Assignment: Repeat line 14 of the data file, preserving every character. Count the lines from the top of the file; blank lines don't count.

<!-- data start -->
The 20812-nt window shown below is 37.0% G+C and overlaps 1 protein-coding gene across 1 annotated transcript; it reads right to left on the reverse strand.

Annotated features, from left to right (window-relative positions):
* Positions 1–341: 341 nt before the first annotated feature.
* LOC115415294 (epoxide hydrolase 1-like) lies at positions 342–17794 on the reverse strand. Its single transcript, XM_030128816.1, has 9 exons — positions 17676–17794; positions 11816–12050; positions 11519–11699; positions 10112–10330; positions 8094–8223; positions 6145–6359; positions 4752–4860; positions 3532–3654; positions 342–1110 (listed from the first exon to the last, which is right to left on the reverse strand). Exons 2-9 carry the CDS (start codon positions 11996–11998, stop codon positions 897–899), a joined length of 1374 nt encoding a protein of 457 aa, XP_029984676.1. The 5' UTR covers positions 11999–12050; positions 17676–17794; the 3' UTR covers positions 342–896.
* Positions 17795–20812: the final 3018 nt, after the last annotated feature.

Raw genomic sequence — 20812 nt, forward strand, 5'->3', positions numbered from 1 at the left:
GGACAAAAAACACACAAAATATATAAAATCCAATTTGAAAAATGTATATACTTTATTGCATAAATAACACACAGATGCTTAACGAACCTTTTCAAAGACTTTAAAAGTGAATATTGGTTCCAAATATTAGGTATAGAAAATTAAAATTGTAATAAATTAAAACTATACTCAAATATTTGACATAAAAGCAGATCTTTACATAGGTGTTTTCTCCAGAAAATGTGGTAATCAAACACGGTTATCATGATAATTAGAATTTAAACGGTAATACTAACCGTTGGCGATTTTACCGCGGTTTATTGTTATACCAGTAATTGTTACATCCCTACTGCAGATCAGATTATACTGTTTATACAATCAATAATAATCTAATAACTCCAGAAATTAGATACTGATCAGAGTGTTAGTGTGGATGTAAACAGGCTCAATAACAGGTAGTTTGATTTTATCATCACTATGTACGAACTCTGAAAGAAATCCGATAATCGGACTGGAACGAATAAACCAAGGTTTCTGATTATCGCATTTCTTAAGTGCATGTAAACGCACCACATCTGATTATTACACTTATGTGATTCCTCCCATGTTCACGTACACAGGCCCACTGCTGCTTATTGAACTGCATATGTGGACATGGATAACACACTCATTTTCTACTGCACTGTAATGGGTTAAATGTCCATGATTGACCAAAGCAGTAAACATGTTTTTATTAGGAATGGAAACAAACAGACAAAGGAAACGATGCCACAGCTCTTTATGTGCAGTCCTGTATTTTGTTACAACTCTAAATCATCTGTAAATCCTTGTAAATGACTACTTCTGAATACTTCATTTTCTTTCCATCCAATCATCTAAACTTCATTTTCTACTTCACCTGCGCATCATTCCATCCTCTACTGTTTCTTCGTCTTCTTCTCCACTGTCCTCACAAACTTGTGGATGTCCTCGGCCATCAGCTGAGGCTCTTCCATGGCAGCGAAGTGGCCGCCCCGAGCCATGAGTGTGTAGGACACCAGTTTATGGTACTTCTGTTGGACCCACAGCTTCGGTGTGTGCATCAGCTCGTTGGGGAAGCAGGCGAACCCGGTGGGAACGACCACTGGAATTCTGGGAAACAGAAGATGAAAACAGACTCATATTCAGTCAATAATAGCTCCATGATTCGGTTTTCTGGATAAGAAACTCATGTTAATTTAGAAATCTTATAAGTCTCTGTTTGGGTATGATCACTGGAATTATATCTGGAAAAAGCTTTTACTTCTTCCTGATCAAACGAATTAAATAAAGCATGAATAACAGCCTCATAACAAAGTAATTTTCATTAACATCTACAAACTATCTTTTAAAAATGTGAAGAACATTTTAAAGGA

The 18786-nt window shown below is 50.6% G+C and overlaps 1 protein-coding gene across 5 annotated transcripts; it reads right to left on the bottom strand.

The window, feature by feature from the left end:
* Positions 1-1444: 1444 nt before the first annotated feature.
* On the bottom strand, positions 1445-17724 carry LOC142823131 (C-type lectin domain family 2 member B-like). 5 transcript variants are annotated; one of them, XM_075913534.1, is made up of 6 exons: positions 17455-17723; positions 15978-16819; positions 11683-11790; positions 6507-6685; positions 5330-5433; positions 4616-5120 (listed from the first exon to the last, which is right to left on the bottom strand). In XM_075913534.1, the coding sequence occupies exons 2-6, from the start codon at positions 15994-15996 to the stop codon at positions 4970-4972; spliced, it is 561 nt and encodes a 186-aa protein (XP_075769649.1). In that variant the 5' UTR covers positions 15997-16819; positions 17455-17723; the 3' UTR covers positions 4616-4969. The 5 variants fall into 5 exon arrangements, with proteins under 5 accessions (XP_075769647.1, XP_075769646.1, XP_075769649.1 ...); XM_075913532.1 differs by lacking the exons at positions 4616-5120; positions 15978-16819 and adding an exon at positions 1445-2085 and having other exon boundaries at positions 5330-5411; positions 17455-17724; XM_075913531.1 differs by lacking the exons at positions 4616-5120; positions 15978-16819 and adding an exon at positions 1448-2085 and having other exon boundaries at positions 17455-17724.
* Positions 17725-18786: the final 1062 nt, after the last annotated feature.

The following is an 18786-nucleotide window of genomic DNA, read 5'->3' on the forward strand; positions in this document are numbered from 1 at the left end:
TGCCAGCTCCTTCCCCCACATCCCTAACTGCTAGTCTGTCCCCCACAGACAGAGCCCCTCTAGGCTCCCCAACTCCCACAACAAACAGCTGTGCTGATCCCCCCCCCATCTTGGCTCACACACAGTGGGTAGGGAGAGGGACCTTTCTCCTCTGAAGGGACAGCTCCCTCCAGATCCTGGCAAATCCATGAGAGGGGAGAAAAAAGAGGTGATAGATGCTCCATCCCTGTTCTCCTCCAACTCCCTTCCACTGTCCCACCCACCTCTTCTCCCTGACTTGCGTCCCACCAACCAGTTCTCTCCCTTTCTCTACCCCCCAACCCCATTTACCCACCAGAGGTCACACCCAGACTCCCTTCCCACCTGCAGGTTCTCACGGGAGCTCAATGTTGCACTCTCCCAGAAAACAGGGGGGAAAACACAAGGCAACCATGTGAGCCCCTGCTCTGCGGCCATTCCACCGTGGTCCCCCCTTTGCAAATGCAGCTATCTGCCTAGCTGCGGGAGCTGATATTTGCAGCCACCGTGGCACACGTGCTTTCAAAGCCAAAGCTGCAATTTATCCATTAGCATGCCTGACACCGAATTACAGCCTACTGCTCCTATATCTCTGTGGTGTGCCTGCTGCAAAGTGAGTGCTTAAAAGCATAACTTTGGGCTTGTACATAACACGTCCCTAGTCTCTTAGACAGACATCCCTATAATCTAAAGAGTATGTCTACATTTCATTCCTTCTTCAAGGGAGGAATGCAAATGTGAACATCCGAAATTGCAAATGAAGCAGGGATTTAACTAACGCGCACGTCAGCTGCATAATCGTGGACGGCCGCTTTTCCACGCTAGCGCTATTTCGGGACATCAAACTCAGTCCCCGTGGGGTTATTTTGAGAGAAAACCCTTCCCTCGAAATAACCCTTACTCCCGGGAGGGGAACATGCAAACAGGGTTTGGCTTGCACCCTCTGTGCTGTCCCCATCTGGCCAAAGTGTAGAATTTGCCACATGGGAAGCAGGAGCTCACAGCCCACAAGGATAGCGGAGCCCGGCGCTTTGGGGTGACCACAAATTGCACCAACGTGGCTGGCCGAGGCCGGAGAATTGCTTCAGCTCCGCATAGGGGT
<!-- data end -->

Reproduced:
TGCCAGCTCCTTCCCCCACATCCCTAACTGCTAGTCTGTCCCCCACAGACAGAGCCCCTCTAGGCTCCCCAACTCCCACAACAAACAGCTGTGCTGATCCCCCCCCCATCTTGGCTCACACACAGTGGGTAGGGAGAGGGACCTTTCTCCTCTGAAGGGACAGCTCCCTCCAGATCCTGGCAAATCCATGAGAGGGGAGAAAAAAGAGGTGATAGATGCTCCATCCCTGTTCTCCTCCAACTCCCTTCCACTGTCCCACCCACCTCTTCTCCCTGACTTGCGTCCCACCAACCAGTTCTCTCCCTTTCTCTACCCCCCAACCCCATTTACCCACCAGAGGTCACACCCAGACTCCCTTCCCACCTGCAGGTTCTCACGGGAGCTCAATGTTGCACTCTCCCAGAAAACAGGGGGGAAAACACAAGGCAACCATGTGAGCCCCTGCTCTGCGGCCATTCCACCGTGGTCCCCCCTTTGCAAATGCAGCTATCTGCCTAGCTGCGGGAGCTGATATTTGCAGCCACCGTGGCACACGTGCTTTCAAAGCCAAAGCTGCAATTTATCCATTAGCATGCCTGACACCGAATTACAGCCTACTGCTCCTATATCTCTGTGGTGTGCCTGCTGCAAAGTGAGTGCTTAAAAGCATAACTTTGGGCTTGTACATAACACGTCCCTAGTCTCTTAGACAGACATCCCTATAATCTAAAGAGTATGTCTACATTTCATTCCTTCTTCAAGGGAGGAATGCAAATGTGAACATCCGAAATTGCAAATGAAGCAGGGATTTAACTAACGCGCACGTCAGCTGCATAATCGTGGACGGCCGCTTTTCCACGCTAGCGCTATTTCGGGACATCAAACTCAGTCCCCGTGGGGTTATTTTGAGAGAAAACCCTTCCCTCGAAATAACCCTTACTCCCGGGAGGGGAACATGCAAACAGGGTTTGGCTTGCACCCTCTGTGCTGTCCCCATCTGGCCAAAGTGTAGAATTTGCCACATGGGAAGCAGGAGCTCACAGCCCACAAGGATAGCGGAGCCCGGCGCTTTGGGGTGACCACAAATTGCACCAACGTGGCTGGCCGAGGCCGGAGAATTGCTTCAGCTCCGCATAGGGGT